William Shatner isn't quite sure what makes celebrities like Kelsey Grammer, Valerie Bertinelli and comedian Jimmy Kimmel spill their guts to him on his new talk show, A&E's "Raw Nerve."
Perhaps it's his restrained panache? Or his own tabloid-traversed past?
"I don't want to back anybody into a corner, but if I probe gently enough so that I don't get too vivid a reaction, I get what I'm looking for," said the icon known to generations of TV fans as "Star Trek's" Captain Kirk, hard-edged cop "T.J. Hooker," "Boston Legal" curmudgeon Denny Crane, as well as from his long-running Priceline gig. "I suppose it's almost like a doctor trying to find a place where he can. He probes a little, if there's not too much pain, he probes a little further."
And much to his viewers' delight, Shatner's strangely understated style has yielded many telling gems from his guests. Bertinelli revealed that she thinks she's going to hell, but that she can live with it. Shatner, as father-figure, said he would absolve her if he could.
Grammer told Shatner that his ex-wife once shot at him -- yes, with a gun. Tim Allen talked about going to prison for three years, just before his comedy career took off. Such unexpected celebrity candor has made the show a critics' darling.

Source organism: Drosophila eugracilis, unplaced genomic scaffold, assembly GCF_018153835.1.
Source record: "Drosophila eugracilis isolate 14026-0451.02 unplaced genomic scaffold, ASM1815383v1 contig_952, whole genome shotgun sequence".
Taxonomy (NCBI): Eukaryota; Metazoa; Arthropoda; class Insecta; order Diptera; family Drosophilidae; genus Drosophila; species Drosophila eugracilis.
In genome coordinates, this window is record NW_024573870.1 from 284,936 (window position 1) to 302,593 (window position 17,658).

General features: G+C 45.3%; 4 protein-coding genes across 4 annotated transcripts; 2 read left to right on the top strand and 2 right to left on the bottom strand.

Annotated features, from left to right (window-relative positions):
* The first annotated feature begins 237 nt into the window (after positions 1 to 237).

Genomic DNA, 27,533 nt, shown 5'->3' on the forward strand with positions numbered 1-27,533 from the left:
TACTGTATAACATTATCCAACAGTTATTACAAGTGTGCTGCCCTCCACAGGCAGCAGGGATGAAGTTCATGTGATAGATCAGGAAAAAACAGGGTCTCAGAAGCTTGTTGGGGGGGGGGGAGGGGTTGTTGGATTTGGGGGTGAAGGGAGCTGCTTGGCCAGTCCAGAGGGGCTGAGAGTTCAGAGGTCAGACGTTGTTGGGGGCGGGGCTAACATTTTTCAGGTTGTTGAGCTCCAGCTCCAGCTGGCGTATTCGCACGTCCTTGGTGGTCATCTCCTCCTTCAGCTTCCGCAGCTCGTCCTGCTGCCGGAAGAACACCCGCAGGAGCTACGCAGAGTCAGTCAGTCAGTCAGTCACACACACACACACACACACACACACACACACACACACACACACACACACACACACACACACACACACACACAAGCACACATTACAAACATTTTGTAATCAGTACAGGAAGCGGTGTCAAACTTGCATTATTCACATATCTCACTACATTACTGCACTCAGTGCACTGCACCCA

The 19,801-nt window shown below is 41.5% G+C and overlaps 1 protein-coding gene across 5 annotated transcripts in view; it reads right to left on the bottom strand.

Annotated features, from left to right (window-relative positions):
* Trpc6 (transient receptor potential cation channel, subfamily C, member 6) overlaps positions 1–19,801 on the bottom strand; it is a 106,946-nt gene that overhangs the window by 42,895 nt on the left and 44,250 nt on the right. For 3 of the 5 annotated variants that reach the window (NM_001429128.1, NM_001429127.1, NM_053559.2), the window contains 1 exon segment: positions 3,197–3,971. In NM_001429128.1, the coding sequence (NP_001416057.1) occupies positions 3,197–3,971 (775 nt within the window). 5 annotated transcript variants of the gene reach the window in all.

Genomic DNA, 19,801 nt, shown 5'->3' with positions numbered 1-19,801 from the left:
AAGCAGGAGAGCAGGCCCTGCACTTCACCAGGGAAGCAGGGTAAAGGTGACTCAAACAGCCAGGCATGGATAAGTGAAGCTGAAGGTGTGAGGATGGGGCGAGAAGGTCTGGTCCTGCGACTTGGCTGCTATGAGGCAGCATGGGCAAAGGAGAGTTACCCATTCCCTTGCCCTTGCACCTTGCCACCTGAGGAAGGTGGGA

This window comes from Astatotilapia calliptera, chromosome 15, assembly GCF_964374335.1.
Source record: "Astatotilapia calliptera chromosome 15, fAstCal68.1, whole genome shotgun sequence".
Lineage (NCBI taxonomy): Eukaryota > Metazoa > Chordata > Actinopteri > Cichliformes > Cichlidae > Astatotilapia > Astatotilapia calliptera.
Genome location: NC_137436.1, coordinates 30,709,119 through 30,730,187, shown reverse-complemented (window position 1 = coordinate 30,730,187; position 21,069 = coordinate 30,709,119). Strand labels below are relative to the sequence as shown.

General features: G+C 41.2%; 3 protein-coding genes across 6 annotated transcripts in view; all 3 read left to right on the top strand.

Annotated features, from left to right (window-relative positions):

But, Shatner confessed to ABCNews.com in his signature deadpan manner, "What I'm doing has no technique in it whatsoever. It's just me trying to make a conversation. No, you can get it on the corner of Laurel and Ventura in L.A. It's just a conversation, that's what I've been doing my whole life."
Ask Shatner, 77, why A&E chose him to man the hot seat on "Raw Nerve," and he doesn't quite have an answer.
"A&E got a hold of me and asked would I like to do a talk show? I thought about it and I kept saying to myself, 'What do we need another talk show for?'" he said, laughing. "Then the title occurred to me, as well as the slant of it. When I thought of 'Raw Nerve,' I thought, 'That would be interesting to me, to see if I could touch a raw nerve in somebody.'"
Hitting that nerve that provokes his guests to open up has created another unexpected consequence -- warm reviews
"What's surprising is how serious this show is, and how grounded is its host," Newsday critic Verne Gay wrote in a review of the show. "It's all very disarming and even charming, and maybe [Jimmy] Kimmel is thinking, 'Jeez, Captain Kirk is asking me about my sex life.' But it works. He gets sober, interesting stuff out of his subjects, and they seem to be enjoying the exercise in Shat's non sequitur style."
The Hollywood Reporter's Barry Garron wrote: "You might not think of Shatner as a talk show interviewer but, in his own way, he is surprisingly effective at getting his celebrity subjects to reveal aspects of their lives that are fresh and surprising."
No one was more surprised than Shatner himself.
"We've had an enormously successful reaction," he said. "When you think something's great, usually others will point out it isn't. So when you think something's great and others agree, that's hugely satisfying."
Shatner says A&E has OK'ed another 13 episodes of the show, with production beginning in the next few weeks.